Voices across the political spectrum are debating how to prevent mass shootings such as the one in Newtown, Connecticut. Familiar ideological lines are being redrawn. Some want to renew the ban on assault weapons and expand waiting periods to buy a gun. Others want to place armed guards in schools. And then there is the challenge of preventing guns from falling into the hands of the mentally ill.
While the debate rages on, it's worth thinking out of the box for a moment. What if we could design guns to be smarter and safer -- with hardware and software? The right technology could neutralize the killing capability of an assault weapon, even in a madman's hands.
The root of the problem is that guns are "dumb." Pull the trigger and they discharge bullets mindlessly, regardless of who is doing the aiming or where they are aimed. Guns should "know" not to fire in schools, churches, hospitals or malls. They should sense when they are being aimed at a child, or at a person when no other guns are nearby.
Hardware fixes alone -- such as a ban on extended clips -- may mitigate carnage in an assault, but they will not change the risk that an event happens at all if the person holding the gun wants to harm others. Addressing that challenge with reliable precision requires a hardware and software solution.
Many complex products have been transformed by safety-enhancing technology. Look at airplanes, which have layers of computer-controlled safety features to temper pilot error. Cars, increasingly, have sophisticated controls to override drivers and avoid collisions. Guns, too, can benefit from technological advances.
After the Newtown shooting, a number of Silicon Valley leaders signed the "Demand a Plan" petition for new gun laws. It is good to know how strongly they feel about tougher regulation. It would be even better if they would invest their know-how and wealth to create a new kind of gun control -- the software kind.
How might this work? Start with locational "self-awareness." Guns should know where they are and if another gun is nearby. Global positioning systems can meet most of the need, refining a gun's location to the building level, even within buildings. Control of the gun would remain in the hand of the person carrying it, but the ability to fire multiple shots in crowded areas or when no other guns are present would be limited by software that understands where the gun is being used.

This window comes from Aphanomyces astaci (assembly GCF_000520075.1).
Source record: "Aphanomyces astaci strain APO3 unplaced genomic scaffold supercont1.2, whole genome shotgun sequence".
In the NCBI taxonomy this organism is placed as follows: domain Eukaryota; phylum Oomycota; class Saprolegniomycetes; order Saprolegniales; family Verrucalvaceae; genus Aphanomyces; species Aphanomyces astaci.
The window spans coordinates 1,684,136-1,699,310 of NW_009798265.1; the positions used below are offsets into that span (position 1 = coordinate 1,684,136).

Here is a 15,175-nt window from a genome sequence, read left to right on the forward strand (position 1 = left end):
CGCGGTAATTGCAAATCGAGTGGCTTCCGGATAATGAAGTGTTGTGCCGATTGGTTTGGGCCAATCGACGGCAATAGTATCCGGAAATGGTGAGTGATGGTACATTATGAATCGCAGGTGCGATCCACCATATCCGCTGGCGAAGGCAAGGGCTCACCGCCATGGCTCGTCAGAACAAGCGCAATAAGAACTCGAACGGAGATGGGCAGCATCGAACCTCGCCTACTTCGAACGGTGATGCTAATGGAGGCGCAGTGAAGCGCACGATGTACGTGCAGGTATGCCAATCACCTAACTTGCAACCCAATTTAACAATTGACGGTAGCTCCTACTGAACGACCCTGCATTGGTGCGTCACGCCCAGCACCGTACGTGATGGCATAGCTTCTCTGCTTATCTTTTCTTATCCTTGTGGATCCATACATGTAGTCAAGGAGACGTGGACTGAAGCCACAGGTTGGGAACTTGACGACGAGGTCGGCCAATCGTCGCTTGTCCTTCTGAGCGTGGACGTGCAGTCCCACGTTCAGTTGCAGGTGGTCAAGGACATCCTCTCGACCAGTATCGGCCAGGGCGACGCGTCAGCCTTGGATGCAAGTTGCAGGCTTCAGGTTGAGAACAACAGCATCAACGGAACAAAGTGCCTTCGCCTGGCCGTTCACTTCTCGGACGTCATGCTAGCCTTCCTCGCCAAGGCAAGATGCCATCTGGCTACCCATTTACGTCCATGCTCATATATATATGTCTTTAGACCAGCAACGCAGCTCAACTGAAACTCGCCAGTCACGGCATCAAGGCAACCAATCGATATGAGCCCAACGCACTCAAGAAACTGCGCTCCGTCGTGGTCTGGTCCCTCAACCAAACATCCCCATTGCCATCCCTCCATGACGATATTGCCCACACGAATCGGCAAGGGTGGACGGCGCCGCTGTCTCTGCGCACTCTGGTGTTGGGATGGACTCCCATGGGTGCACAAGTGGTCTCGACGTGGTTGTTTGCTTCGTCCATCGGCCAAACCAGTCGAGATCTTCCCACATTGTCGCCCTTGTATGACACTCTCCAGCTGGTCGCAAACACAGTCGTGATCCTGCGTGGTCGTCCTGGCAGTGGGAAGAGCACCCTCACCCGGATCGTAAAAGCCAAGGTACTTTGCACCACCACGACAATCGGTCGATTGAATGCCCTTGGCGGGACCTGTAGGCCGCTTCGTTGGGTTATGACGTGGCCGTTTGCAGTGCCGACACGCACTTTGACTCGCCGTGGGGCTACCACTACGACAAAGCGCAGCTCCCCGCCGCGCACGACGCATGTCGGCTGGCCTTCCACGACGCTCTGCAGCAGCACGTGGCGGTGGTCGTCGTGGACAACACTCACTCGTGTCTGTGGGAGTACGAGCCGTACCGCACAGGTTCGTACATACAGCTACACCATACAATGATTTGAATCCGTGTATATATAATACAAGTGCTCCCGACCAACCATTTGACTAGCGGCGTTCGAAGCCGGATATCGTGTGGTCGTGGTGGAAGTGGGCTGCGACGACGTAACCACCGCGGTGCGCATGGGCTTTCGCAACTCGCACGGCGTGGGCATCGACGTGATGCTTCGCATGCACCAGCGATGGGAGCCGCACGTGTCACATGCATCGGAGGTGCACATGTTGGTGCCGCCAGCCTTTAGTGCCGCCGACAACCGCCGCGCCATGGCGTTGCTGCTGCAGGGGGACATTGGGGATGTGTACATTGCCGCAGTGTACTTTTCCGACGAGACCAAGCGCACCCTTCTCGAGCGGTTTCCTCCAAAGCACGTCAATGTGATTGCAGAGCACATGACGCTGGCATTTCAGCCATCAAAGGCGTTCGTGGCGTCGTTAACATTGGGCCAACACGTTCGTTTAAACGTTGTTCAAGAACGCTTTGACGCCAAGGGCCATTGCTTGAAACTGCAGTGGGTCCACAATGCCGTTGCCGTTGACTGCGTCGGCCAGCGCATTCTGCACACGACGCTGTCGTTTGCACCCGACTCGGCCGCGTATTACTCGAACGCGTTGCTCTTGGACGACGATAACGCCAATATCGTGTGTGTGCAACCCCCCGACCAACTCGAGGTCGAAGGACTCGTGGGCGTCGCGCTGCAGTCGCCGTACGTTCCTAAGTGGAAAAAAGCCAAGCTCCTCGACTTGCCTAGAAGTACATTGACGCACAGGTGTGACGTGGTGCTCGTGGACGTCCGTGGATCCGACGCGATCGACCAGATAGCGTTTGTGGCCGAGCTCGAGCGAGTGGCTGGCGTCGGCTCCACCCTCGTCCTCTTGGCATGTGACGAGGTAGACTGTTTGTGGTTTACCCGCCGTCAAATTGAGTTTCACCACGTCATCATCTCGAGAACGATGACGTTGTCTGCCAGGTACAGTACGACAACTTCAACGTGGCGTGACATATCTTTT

Guns should also be designed to sense where they are being aimed. Artificial vision and optical sensing technology can be adapted from military and medical communities. Sensory data can be used by built-in software to disable firing if the gun is pointed at a child or someone holding a child.
Building software into guns need not affect gun owners' desire to protect their homes. Trigger control software could be relaxed when the gun is at home or in a car, while other safety features stay on to prevent accidental discharges. Guns used by the police would be exempt from such controls.
Finally, guns should be designed to broadcast their location when they are loaded. Police could see if high-powered assault weapons are entering or getting close to a public place. Gun owners, too, could choose to broadcast their guns' locations publicly to increase deterrent effect.
Couldn't gun software be hacked? Perhaps, but the risk can be reduced by open-sourcing code, requiring software patch downloads, and notifying gun makers or law enforcement if software is disabled. Open-sourcing code is not foolproof, but it will build a community of lawful gun owners and code writers who value safety and Second Amendment rights. Enabling two-way communication between guns and their original makers will help guns to be tracked beyond the initial sale, putting greater long-term responsibility on gun makers.
Developing gun software and hardware adaptations could be hastened through a Defense Advanced Research Projects Agency-style program. This Defense Department agency tries to solve difficult warfare challenges with cutting-edge ideas. It gave us GPS, among other things. In the private sector, rewards can be offered for specific technological achievements, such as what the X Prize Foundation has been doing. Gun makers, gun retailers, even the National Rifle Association could underwrite a similar prize.
Gun software could be phased in, starting with the most lethal assault rifles. Today's guns are componentized, creating possibilities for a vibrant aftermarket, with add-ons tested and certified by a consortium of gun makers or responsible gun owners.
Technology cannot end depravity or violence, but it can limit the evil a person can inflict on others. After this latest heart-wrenching massacre, enacting new laws may help us feel like we have done something. But smarter technology may actually do a lot more.
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